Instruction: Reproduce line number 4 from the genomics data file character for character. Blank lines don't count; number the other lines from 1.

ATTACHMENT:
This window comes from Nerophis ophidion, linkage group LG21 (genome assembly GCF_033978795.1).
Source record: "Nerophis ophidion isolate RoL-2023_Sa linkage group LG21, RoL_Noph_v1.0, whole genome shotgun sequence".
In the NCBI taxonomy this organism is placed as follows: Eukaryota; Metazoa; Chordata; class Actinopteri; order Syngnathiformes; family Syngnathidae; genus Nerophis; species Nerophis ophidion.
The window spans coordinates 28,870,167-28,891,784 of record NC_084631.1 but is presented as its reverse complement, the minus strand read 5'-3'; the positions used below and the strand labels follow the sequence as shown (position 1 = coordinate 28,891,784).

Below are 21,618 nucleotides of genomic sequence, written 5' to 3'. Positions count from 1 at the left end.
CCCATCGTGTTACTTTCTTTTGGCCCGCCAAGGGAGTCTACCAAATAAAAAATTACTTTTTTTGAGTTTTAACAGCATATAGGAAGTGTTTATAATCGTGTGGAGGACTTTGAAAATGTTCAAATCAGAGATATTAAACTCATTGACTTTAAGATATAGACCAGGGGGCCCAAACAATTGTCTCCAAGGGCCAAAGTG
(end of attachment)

The window spans coordinates 28,870,167-28,891,784 of record NC_084631.1 but is presented as its reverse complement, the minus strand read 5'-3'; the positions used below and the strand labels follow the sequence as shown (position 1 = coordinate 28,891,784).